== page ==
I was a good fencer and a good oarsman; in fact, I was an active and ardent follower of many sports. But none have ever appealed to me as much as revolver-shooting. My interest has never been so constant, so intense. I have never experienced the thrilling moments of complete satisfaction in any sport that I have experienced when making an exceptionally good target. Why is this? Because I am a fairly successful revolver shot? No, I think not. There is a deeper reason, although I admit that one’s liking for a sport or pastime is much dependent upon the extent of his success. Let me explain.

Consider first those who comprise the membership of revolver clubs—our associates. At first glance, one is apt to think that they could not possibly form a harmonious group because of the many variations in daily interest demanded by their professions or business. Nevertheless, among them we find a generous and helpful spirit of cooperation, of mutual respect, and of decent tolerance. This is not surprising, for the revolver and target draw only the best—those of high intelligence and unquestioned integrity. Indeed, the four-flusher, the chiseler, and kindred types are conspicuous by their absence from our ranks. As a class they can see nothing in it. They are helpless against the candid honesty of the firing line. In short, revolver-shooting is a gentleman’s sport.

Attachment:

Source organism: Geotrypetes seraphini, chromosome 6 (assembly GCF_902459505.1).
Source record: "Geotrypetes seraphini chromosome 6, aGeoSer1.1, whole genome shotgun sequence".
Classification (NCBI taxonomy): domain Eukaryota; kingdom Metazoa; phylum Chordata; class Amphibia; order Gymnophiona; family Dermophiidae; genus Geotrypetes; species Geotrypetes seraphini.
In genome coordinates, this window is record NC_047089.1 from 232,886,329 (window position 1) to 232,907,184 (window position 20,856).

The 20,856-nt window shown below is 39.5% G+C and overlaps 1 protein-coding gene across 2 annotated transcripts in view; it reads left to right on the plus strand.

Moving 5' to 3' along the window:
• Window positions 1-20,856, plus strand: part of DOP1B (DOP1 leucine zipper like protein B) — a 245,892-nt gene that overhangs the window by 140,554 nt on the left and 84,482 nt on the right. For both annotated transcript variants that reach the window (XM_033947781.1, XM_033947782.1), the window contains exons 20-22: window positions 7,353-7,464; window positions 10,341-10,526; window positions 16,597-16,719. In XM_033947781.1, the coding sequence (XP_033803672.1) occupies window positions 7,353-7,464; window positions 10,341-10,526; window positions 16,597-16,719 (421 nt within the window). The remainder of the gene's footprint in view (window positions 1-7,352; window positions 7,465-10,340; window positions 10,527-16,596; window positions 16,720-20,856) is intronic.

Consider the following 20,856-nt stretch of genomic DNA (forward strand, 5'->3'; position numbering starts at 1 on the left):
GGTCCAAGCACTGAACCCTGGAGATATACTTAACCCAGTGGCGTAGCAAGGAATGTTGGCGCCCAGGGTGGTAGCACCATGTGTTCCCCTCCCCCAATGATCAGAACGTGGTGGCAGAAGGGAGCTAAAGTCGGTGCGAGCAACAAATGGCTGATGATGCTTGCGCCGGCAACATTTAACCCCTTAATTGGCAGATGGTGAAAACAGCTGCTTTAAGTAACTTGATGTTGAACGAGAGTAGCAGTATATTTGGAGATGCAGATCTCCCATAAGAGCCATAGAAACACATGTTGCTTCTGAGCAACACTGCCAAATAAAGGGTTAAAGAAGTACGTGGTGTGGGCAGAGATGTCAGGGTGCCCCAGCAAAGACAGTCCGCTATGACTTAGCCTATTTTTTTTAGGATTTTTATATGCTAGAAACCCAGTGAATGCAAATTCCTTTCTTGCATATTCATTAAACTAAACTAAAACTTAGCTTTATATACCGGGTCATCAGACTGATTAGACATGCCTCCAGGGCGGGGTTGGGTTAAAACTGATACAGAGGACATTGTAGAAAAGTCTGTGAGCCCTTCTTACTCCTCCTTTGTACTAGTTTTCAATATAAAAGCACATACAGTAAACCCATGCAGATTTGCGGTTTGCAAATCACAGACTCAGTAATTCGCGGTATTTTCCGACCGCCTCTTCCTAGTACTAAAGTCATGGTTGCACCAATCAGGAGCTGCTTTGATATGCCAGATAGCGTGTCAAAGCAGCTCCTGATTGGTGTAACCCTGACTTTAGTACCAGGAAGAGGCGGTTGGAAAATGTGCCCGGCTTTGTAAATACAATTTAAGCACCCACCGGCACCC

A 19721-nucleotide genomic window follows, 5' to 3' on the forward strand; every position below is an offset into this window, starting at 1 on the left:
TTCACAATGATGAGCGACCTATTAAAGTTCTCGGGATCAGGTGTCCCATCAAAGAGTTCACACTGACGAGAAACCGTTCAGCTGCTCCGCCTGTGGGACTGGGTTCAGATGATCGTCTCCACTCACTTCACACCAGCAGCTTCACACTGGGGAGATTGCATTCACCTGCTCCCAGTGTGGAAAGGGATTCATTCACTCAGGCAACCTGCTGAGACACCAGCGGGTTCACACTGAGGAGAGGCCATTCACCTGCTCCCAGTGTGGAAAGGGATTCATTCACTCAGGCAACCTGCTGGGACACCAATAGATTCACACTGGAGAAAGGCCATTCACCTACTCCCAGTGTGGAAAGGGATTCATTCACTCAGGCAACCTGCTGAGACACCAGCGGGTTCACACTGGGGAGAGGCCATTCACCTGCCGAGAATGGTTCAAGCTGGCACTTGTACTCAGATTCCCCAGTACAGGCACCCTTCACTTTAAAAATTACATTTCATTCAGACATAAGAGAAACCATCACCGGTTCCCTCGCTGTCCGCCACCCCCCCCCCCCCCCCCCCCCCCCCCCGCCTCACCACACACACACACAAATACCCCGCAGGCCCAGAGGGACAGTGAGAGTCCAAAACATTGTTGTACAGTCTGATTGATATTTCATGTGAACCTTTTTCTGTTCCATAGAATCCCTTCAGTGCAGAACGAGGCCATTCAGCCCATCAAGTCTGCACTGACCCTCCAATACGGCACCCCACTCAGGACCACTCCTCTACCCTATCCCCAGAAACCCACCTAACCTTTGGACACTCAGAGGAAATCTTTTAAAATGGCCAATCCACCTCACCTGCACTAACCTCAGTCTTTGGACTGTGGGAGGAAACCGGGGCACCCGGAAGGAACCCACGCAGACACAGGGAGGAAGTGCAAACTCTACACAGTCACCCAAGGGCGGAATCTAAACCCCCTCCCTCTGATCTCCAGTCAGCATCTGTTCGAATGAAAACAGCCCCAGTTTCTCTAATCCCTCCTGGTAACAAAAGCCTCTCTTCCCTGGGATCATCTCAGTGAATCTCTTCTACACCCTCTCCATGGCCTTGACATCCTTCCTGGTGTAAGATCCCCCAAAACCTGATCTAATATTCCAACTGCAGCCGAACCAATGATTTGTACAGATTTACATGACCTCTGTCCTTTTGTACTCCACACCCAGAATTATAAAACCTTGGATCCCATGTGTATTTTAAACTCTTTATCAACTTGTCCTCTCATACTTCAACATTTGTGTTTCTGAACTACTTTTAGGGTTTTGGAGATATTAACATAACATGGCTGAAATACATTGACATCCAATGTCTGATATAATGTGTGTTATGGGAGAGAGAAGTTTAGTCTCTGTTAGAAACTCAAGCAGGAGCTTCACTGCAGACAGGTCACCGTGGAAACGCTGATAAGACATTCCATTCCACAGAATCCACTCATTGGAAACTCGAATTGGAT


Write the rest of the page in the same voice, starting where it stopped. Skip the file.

But there are other intriguing aspects. Give a thought to the target revolver and to him who shoots it. It is hardly conceivable that any one would take up our sport without an inherent liking for firearms. True, he may know little at first, but as he continues he cannot help but learn much. He may change from one type of gun to another, but eventually he will find “his gun,” and thenceforth, a partnership is in the making. He may, on the other hand, with stubborn insistency set out to conquer one model and strike a lifelong friendship that way. He learns about its proper care, he learns to respect its honesty, to put his faith in it. And in return, his partner scores for him exactly what he deserves—no more, no less. With the passing of time he develops a regard for his favorite weapon that is nothing short of affection. Such is the partnership between a man and his gun.

Practically all sports require the use of vibrant muscular action. Some require more, some less. But, with revolver-shooting the opposite obtains. Our successes, if we are to have them, demand controlled inaction—a condition closely approaching utter and complete muscular relaxation. And we remain relaxed throughout the ordeal of firing. There is no physical outlet for pent-up emotions—no golf ball to drive a couple hundred yards, no tennis ball to serve with every ounce of our strength. Although our nerves may be jumping and our hearts pounding from the excitement of competition, we must strive to get control and so remain. Easy? It looks as though it might be. But, can we do it? Are we our own masters? What a personal challenge!

There you are. All this is what makes our sport well worthy of the highest type man or woman. Whether you work with your brain or hands, whether you are a great industrial leader or a private in the ranks, a cordial welcome awaits you.

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By Way of Getting Aquainted - The Elusive Ten - William Reichenbach